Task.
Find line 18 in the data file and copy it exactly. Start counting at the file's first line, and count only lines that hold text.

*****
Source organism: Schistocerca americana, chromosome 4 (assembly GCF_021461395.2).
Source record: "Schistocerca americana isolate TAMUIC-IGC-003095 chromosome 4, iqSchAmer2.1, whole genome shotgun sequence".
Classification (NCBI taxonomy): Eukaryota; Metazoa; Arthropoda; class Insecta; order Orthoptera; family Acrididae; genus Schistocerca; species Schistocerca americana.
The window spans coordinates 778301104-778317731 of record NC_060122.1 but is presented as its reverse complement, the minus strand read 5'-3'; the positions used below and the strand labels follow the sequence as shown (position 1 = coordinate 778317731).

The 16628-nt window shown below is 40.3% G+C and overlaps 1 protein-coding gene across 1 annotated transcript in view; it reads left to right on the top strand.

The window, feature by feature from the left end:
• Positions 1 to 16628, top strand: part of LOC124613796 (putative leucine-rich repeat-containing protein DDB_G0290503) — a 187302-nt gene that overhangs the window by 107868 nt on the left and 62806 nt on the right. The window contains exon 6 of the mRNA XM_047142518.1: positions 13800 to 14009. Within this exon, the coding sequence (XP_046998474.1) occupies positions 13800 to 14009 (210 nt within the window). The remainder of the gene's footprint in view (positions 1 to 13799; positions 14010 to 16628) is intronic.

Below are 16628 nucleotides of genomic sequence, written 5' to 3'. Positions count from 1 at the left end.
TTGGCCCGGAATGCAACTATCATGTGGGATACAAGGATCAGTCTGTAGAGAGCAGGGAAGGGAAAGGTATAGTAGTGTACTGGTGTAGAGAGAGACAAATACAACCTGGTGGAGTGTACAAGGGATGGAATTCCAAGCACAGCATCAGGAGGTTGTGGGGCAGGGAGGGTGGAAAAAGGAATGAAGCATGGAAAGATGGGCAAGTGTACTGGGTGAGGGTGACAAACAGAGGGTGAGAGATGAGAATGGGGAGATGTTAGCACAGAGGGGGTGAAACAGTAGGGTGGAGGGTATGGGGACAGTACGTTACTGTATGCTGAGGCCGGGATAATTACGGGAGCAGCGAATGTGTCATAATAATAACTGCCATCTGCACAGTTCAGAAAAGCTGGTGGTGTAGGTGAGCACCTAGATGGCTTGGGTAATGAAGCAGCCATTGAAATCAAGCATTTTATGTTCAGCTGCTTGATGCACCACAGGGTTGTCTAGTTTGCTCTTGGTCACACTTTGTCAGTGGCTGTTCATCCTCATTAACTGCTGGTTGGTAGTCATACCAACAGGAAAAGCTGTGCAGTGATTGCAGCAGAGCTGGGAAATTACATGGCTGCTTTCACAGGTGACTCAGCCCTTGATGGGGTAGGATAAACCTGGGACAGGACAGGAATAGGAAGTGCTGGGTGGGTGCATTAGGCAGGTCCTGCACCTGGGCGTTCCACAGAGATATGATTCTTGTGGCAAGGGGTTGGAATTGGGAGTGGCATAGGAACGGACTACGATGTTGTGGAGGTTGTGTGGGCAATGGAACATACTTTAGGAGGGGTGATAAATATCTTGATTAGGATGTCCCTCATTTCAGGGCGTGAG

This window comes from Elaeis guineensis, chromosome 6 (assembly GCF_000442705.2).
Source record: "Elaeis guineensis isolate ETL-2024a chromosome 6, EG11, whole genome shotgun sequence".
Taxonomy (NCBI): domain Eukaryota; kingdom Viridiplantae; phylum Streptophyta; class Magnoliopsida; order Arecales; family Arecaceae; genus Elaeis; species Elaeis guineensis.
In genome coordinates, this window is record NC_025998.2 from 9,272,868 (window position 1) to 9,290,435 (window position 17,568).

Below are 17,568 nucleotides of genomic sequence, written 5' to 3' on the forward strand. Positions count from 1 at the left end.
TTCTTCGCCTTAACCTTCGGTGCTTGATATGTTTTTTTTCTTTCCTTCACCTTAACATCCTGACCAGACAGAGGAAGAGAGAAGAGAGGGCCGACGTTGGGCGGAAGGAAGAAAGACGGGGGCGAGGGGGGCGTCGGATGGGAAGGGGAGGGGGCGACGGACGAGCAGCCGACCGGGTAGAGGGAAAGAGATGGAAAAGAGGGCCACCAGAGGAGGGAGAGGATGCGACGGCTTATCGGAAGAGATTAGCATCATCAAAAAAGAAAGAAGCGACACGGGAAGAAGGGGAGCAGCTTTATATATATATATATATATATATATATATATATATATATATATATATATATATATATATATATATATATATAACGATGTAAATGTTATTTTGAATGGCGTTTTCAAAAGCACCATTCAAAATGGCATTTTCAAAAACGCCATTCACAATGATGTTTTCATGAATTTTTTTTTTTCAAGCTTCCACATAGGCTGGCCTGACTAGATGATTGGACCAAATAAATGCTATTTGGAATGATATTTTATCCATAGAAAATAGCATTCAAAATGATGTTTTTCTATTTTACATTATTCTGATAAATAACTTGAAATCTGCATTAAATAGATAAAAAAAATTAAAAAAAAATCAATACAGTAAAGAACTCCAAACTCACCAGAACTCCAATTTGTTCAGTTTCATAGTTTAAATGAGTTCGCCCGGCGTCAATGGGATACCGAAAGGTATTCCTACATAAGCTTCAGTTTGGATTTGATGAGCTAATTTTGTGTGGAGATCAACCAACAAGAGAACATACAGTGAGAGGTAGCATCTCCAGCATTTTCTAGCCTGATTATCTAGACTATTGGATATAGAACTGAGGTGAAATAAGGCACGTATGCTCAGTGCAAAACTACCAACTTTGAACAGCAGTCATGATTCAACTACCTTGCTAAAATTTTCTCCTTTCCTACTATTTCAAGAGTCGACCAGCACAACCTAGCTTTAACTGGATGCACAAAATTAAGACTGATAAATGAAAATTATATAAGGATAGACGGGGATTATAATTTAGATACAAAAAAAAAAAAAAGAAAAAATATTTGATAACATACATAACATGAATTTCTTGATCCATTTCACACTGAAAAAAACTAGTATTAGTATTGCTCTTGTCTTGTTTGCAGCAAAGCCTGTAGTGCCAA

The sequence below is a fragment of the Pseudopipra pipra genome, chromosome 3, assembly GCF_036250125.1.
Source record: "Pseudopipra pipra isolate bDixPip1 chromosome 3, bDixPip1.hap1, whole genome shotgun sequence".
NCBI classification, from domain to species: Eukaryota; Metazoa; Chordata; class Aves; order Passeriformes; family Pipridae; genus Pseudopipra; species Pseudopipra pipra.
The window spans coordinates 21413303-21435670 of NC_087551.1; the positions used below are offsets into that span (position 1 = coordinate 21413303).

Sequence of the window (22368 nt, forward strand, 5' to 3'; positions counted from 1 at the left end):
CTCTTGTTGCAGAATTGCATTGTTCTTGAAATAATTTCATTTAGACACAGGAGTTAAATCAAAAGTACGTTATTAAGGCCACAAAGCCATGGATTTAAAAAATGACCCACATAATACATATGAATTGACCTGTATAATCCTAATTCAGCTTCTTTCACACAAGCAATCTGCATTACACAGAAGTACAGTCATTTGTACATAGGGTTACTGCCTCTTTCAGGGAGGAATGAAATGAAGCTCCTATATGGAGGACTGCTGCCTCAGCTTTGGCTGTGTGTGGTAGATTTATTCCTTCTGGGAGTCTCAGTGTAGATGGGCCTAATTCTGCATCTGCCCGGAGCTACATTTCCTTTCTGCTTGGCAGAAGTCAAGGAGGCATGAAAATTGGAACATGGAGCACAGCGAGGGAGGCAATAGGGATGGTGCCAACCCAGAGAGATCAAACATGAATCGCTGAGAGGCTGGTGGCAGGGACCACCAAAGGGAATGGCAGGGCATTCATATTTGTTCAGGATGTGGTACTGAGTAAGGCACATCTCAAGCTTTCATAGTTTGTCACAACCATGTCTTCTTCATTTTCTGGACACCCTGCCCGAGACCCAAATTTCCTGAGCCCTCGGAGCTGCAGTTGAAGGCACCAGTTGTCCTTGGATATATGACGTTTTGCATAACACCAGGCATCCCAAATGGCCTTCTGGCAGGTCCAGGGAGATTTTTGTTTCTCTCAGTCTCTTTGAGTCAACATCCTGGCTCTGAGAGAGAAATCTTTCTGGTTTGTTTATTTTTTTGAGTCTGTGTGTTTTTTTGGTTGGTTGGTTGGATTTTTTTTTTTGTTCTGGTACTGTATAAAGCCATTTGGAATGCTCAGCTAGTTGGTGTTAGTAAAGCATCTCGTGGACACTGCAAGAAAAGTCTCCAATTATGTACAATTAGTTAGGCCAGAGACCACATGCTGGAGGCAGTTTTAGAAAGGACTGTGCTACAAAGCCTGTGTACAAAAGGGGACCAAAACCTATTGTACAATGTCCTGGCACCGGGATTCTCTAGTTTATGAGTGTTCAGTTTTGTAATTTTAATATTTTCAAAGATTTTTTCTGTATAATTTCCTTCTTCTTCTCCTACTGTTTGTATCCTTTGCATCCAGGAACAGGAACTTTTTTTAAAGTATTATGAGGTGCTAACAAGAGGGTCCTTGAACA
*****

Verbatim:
NCBI classification, from domain to species: Eukaryota; Metazoa; Chordata; class Aves; order Passeriformes; family Pipridae; genus Pseudopipra; species Pseudopipra pipra.